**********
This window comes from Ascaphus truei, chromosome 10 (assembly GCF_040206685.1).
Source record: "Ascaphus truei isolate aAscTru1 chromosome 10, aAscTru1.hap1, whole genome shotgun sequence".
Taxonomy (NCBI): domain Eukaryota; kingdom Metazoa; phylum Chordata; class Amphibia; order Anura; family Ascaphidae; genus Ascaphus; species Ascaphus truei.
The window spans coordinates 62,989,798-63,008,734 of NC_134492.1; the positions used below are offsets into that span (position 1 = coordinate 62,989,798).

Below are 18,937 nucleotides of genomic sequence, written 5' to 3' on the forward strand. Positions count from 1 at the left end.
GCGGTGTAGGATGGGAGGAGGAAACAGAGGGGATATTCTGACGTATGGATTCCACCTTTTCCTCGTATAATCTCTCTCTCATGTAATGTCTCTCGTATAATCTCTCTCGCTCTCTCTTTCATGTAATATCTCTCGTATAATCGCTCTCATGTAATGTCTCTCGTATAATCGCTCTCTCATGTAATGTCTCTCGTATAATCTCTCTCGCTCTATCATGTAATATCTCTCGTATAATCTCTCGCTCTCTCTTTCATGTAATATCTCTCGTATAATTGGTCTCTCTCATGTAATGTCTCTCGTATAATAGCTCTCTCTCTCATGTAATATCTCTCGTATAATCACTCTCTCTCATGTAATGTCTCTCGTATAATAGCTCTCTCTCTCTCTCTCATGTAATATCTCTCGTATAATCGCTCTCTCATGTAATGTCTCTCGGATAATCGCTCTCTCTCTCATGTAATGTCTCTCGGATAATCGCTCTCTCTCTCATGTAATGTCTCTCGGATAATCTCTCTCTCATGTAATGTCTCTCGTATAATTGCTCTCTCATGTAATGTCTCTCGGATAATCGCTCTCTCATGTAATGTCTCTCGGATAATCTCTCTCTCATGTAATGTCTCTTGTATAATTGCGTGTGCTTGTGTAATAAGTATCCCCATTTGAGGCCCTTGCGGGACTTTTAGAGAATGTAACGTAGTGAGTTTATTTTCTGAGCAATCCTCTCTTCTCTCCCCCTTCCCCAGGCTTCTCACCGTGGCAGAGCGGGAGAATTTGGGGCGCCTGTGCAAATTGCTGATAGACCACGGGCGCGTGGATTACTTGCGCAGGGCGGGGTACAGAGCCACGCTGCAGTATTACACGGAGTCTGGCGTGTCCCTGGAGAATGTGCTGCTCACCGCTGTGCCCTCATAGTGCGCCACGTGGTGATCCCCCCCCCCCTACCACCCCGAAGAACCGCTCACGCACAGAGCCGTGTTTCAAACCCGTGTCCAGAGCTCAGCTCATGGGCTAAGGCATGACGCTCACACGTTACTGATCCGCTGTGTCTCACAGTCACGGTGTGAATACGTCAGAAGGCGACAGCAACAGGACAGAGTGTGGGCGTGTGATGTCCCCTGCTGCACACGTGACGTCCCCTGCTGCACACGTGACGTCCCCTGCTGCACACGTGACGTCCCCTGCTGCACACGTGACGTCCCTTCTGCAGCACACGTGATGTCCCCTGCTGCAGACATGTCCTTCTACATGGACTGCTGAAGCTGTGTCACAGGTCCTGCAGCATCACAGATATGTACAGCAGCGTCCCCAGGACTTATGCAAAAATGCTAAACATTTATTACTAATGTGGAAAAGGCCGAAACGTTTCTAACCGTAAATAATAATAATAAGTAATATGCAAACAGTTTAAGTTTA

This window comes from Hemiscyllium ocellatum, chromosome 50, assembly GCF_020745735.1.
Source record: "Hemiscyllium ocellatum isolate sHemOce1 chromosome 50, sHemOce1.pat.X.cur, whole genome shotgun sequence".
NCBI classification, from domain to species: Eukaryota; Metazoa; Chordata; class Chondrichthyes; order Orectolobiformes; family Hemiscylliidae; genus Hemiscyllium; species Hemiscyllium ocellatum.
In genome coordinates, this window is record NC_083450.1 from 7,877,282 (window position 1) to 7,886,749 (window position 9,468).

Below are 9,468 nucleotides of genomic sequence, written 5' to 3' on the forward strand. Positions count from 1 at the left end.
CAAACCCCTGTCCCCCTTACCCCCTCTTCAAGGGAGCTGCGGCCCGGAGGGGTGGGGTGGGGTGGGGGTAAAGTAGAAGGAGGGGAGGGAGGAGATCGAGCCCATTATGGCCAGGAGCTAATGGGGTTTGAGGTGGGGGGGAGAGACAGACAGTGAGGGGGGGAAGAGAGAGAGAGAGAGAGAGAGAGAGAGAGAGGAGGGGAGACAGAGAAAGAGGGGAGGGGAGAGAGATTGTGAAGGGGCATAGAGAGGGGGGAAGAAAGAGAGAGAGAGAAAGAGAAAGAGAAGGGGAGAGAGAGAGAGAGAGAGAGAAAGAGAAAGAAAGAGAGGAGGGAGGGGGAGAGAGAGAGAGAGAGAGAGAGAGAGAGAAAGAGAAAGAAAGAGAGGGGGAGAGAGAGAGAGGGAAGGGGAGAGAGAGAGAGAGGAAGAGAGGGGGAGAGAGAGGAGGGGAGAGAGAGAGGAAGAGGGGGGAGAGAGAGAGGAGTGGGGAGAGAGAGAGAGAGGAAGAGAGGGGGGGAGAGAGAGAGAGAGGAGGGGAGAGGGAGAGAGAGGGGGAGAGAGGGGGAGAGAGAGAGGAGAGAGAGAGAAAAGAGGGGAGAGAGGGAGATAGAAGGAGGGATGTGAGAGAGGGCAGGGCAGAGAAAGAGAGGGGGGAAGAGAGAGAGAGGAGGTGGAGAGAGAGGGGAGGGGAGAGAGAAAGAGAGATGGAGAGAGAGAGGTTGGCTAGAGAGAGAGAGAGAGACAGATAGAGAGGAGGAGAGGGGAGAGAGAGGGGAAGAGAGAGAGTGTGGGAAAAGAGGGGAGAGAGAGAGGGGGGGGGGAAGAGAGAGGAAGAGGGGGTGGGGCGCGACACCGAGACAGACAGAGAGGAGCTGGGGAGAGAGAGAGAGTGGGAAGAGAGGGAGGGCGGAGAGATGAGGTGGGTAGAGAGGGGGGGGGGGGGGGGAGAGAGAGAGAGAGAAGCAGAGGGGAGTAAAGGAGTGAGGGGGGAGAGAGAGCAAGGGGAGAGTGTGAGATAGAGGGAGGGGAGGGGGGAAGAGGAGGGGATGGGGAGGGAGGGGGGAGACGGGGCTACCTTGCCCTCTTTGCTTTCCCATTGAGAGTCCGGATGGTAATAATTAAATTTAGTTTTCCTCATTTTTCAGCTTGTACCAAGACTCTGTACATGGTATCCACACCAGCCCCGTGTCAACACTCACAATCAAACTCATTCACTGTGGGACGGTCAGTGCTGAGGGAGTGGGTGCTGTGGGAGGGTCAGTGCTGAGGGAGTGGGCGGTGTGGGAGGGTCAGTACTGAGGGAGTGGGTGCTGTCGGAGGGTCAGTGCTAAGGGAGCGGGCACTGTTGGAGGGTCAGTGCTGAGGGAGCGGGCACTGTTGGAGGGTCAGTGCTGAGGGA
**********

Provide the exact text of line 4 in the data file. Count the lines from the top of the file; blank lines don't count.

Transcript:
The window spans coordinates 62,989,798-63,008,734 of NC_134492.1; the positions used below are offsets into that span (position 1 = coordinate 62,989,798).